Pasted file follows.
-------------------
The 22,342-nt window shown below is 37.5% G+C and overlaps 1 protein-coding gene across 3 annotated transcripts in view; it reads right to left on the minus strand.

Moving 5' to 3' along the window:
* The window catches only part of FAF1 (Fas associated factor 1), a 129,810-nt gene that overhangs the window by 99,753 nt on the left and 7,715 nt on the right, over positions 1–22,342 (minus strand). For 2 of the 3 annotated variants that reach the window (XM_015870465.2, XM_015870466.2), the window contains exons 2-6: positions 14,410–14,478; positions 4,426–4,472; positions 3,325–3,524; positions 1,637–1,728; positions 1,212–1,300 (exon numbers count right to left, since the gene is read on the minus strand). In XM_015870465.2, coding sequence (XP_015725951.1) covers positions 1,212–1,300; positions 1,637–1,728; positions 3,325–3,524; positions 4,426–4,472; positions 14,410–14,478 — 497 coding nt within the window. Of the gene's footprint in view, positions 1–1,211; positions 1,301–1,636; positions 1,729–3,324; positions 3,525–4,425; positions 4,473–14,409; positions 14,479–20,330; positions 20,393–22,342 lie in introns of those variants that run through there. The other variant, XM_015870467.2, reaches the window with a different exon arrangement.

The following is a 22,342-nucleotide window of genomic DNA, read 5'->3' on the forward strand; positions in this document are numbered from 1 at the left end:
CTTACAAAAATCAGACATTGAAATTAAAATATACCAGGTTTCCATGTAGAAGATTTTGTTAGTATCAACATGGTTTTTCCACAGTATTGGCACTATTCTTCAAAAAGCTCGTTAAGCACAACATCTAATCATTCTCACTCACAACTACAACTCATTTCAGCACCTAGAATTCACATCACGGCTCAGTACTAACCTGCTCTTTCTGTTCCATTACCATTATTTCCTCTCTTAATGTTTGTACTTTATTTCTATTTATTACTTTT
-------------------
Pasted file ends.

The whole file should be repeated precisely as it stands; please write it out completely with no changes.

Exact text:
The 22,342-nt window shown below is 37.5% G+C and overlaps 1 protein-coding gene across 3 annotated transcripts in view; it reads right to left on the minus strand.

Moving 5' to 3' along the window:
* The window catches only part of FAF1 (Fas associated factor 1), a 129,810-nt gene that overhangs the window by 99,753 nt on the left and 7,715 nt on the right, over positions 1–22,342 (minus strand). For 2 of the 3 annotated variants that reach the window (XM_015870465.2, XM_015870466.2), the window contains exons 2-6: positions 14,410–14,478; positions 4,426–4,472; positions 3,325–3,524; positions 1,637–1,728; positions 1,212–1,300 (exon numbers count right to left, since the gene is read on the minus strand). In XM_015870465.2, coding sequence (XP_015725951.1) covers positions 1,212–1,300; positions 1,637–1,728; positions 3,325–3,524; positions 4,426–4,472; positions 14,410–14,478 — 497 coding nt within the window. Of the gene's footprint in view, positions 1–1,211; positions 1,301–1,636; positions 1,729–3,324; positions 3,525–4,425; positions 4,473–14,409; positions 14,479–20,330; positions 20,393–22,342 lie in introns of those variants that run through there. The other variant, XM_015870467.2, reaches the window with a different exon arrangement.

The following is a 22,342-nucleotide window of genomic DNA, read 5'->3' on the forward strand; positions in this document are numbered from 1 at the left end:
CTTACAAAAATCAGACATTGAAATTAAAATATACCAGGTTTCCATGTAGAAGATTTTGTTAGTATCAACATGGTTTTTCCACAGTATTGGCACTATTCTTCAAAAAGCTCGTTAAGCACAACATCTAATCATTCTCACTCACAACTACAACTCATTTCAGCACCTAGAATTCACATCACGGCTCAGTACTAACCTGCTCTTTCTGTTCCATTACCATTATTTCCTCTCTTAATGTTTGTACTTTATTTCTATTTATTACTTTT